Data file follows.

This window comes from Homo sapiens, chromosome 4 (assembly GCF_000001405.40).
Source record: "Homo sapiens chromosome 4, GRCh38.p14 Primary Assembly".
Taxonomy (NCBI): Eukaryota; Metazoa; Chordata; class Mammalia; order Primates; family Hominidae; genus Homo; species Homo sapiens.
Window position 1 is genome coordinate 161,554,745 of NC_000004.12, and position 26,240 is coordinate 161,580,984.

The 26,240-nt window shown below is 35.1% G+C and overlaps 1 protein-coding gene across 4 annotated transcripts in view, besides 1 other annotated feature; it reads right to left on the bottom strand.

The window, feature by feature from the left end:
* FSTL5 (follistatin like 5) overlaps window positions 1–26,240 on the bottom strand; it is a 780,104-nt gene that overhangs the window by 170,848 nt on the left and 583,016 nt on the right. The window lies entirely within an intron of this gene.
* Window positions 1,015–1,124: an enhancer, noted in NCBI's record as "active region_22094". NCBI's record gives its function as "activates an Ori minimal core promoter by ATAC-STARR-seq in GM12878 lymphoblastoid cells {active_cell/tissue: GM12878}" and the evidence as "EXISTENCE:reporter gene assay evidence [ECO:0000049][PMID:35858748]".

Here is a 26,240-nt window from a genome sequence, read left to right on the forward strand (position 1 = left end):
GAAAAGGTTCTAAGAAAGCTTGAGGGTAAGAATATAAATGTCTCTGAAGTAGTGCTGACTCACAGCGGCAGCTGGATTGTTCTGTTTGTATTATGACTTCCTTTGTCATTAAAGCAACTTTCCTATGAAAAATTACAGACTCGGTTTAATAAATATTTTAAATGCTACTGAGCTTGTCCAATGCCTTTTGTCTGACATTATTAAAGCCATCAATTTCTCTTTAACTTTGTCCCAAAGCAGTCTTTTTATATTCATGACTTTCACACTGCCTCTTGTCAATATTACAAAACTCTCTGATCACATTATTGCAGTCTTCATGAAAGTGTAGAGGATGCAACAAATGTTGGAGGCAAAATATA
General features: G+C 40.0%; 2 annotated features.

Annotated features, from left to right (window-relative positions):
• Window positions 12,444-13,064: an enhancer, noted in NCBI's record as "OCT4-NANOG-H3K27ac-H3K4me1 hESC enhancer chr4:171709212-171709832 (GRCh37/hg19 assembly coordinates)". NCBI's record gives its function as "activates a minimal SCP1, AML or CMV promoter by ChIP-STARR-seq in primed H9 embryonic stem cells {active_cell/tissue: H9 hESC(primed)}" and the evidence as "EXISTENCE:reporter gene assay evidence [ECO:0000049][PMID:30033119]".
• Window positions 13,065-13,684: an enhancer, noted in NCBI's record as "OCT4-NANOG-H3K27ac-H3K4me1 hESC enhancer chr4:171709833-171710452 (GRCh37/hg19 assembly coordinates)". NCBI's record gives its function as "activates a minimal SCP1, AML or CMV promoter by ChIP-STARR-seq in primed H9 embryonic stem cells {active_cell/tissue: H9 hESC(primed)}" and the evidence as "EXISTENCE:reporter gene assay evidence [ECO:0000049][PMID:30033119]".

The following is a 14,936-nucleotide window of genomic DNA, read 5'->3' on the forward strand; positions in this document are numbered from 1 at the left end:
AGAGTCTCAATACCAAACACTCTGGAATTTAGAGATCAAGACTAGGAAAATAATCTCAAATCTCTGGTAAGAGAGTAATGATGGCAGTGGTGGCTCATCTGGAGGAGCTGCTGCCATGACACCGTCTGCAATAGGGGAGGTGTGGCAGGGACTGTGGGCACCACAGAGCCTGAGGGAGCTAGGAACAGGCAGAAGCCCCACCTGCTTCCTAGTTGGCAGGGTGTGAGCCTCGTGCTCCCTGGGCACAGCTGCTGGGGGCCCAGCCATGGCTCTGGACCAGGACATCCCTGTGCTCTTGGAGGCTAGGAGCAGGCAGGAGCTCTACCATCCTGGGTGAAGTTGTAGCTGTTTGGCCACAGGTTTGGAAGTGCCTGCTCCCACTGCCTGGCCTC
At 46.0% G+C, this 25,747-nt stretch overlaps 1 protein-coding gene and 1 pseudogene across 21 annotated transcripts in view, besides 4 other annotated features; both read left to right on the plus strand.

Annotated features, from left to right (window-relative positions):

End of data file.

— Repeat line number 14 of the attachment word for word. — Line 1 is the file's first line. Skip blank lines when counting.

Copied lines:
• Window positions 13,065-13,684: an enhancer, noted in NCBI's record as "OCT4-NANOG-H3K27ac-H3K4me1 hESC enhancer chr4:171709833-171710452 (GRCh37/hg19 assembly coordinates)". NCBI's record gives its function as "activates a minimal SCP1, AML or CMV promoter by ChIP-STARR-seq in primed H9 embryonic stem cells {active_cell/tissue: H9 hESC(primed)}" and the evidence as "EXISTENCE:reporter gene assay evidence [ECO:0000049][PMID:30033119]".